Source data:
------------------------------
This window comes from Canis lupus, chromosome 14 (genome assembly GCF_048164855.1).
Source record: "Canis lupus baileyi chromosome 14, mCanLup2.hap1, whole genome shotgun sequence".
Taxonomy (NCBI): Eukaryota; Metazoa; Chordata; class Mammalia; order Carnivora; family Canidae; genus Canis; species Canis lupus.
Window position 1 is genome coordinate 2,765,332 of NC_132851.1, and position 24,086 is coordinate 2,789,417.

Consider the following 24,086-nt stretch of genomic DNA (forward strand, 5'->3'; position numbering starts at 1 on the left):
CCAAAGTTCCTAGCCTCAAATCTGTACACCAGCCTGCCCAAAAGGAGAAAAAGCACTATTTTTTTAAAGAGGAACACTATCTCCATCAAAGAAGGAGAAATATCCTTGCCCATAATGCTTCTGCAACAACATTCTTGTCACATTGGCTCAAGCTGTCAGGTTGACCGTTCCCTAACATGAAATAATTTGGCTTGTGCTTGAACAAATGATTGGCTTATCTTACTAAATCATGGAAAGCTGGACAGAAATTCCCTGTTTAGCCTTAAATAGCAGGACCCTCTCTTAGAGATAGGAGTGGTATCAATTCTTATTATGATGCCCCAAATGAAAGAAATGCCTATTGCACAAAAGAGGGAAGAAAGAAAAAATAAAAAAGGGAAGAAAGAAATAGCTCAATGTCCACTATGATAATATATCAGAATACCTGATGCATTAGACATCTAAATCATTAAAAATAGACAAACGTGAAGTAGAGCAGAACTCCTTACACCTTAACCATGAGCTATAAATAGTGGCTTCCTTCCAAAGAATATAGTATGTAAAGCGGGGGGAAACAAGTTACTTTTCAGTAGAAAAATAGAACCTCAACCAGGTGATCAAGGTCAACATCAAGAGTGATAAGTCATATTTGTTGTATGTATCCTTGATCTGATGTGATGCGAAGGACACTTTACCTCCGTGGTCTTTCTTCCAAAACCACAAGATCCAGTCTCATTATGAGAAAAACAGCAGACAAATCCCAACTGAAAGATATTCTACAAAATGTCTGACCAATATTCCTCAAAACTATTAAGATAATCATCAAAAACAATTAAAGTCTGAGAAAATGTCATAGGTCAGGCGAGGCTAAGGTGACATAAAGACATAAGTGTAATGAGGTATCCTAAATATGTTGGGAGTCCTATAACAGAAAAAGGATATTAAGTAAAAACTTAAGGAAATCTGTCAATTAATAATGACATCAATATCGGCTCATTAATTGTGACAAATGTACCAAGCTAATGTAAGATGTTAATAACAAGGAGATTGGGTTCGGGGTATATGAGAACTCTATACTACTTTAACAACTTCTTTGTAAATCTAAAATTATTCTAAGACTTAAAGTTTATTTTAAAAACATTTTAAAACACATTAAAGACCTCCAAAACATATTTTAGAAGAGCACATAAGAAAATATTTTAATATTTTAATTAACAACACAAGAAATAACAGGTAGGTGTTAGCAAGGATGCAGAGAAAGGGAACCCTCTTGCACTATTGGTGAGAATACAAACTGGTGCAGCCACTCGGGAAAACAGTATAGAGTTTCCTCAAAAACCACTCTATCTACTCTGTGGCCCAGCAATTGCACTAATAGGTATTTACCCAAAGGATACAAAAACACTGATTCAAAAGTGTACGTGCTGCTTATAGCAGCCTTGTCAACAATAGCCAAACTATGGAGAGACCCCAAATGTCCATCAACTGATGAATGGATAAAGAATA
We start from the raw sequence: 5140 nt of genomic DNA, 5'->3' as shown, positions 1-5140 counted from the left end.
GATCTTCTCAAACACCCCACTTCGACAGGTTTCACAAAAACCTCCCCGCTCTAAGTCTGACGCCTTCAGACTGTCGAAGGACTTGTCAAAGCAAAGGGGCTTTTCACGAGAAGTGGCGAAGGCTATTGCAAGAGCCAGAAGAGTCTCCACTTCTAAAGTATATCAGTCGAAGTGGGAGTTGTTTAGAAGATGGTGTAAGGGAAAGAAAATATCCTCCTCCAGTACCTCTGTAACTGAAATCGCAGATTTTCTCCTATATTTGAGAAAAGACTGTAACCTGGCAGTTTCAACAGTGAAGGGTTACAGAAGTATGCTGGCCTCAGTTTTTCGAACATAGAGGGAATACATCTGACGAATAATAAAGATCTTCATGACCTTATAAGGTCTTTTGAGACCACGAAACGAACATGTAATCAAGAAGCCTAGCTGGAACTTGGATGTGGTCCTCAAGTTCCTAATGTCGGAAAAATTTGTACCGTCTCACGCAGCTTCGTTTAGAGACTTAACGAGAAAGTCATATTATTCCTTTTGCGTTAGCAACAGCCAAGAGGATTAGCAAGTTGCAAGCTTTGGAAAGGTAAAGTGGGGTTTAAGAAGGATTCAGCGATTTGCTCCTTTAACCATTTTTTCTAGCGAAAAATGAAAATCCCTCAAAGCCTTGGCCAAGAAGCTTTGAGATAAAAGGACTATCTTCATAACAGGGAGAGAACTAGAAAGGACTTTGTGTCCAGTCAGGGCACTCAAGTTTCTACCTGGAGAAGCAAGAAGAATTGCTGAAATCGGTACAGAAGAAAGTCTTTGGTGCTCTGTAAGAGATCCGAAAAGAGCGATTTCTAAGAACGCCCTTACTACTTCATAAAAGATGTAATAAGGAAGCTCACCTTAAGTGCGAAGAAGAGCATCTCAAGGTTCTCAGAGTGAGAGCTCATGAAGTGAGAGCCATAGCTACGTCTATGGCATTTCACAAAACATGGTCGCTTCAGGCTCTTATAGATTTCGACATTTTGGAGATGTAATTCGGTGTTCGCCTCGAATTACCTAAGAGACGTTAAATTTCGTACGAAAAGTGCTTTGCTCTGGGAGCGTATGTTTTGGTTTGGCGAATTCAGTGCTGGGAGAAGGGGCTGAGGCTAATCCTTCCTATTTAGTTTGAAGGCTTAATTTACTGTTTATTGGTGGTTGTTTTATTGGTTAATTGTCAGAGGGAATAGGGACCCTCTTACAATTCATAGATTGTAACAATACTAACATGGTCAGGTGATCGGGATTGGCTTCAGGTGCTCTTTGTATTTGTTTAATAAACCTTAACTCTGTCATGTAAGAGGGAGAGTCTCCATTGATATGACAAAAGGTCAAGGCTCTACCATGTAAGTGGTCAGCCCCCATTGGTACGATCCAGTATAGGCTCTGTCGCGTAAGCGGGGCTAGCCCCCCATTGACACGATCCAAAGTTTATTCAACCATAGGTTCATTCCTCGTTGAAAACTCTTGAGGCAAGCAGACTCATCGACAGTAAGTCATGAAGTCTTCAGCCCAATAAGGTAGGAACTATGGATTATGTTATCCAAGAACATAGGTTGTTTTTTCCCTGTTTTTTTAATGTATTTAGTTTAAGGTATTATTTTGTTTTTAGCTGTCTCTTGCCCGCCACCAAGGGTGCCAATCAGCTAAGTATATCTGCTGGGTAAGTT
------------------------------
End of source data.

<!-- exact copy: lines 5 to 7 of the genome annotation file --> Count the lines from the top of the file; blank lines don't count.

Consider the following 24,086-nt stretch of genomic DNA (forward strand, 5'->3'; position numbering starts at 1 on the left):
CCAAAGTTCCTAGCCTCAAATCTGTACACCAGCCTGCCCAAAAGGAGAAAAAGCACTATTTTTTTAAAGAGGAACACTATCTCCATCAAAGAAGGAGAAATATCCTTGCCCATAATGCTTCTGCAACAACATTCTTGTCACATTGGCTCAAGCTGTCAGGTTGACCGTTCCCTAACATGAAATAATTTGGCTTGTGCTTGAACAAATGATTGGCTTATCTTACTAAATCATGGAAAGCTGGACAGAAATTCCCTGTTTAGCCTTAAATAGCAGGACCCTCTCTTAGAGATAGGAGTGGTATCAATTCTTATTATGATGCCCCAAATGAAAGAAATGCCTATTGCACAAAAGAGGGAAGAAAGAAAAAATAAAAAAGGGAAGAAAGAAATAGCTCAATGTCCACTATGATAATATATCAGAATACCTGATGCATTAGACATCTAAATCATTAAAAATAGACAAACGTGAAGTAGAGCAGAACTCCTTACACCTTAACCATGAGCTATAAATAGTGGCTTCCTTCCAAAGAATATAGTATGTAAAGCGGGGGGAAACAAGTTACTTTTCAGTAGAAAAATAGAACCTCAACCAGGTGATCAAGGTCAACATCAAGAGTGATAAGTCATATTTGTTGTATGTATCCTTGATCTGATGTGATGCGAAGGACACTTTACCTCCGTGGTCTTTCTTCCAAAACCACAAGATCCAGTCTCATTATGAGAAAAACAGCAGACAAATCCCAACTGAAAGATATTCTACAAAATGTCTGACCAATATTCCTCAAAACTATTAAGATAATCATCAAAAACAATTAAAGTCTGAGAAAATGTCATAGGTCAGGCGAGGCTAAGGTGACATAAAGACATAAGTGTAATGAGGTATCCTAAATATGTTGGGAGTCCTATAACAGAAAAAGGATATTAAGTAAAAACTTAAGGAAATCTGTCAATTAATAATGACATCAATATCGGCTCATTAATTGTGACAAATGTACCAAGCTAATGTAAGATGTTAATAACAAGGAGATTGGGTTCGGGGTATATGAGAACTCTATACTACTTTAACAACTTCTTTGTAAATCTAAAATTATTCTAAGACTTAAAGTTTATTTTAAAAACATTTTAAAACACATTAAAGACCTCCAAAACATATTTTAGAAGAGCACATAAGAAAATATTTTAATATTTTAATTAACAACACAAGAAATAACAGGTAGGTGTTAGCAAGGATGCAGAGAAAGGGAACCCTCTTGCACTATTGGTGAGAATACAAACTGGTGCAGCCACTCGGGAAAACAGTATAGAGTTTCCTCAAAAACCACTCTATCTACTCTGTGGCCCAGCAATTGCACTAATAGGTATTTACCCAAAGGATACAAAAACACTGATTCAAAAGTGTACGTGCTGCTTATAGCAGCCTTGTCAACAATAGCCAAACTATGGAGAGACCCCAAATGTCCATCAACTGATGAATGGATAAAGAATA
We start from the raw sequence: 5140 nt of genomic DNA, 5'->3' as shown, positions 1-5140 counted from the left end.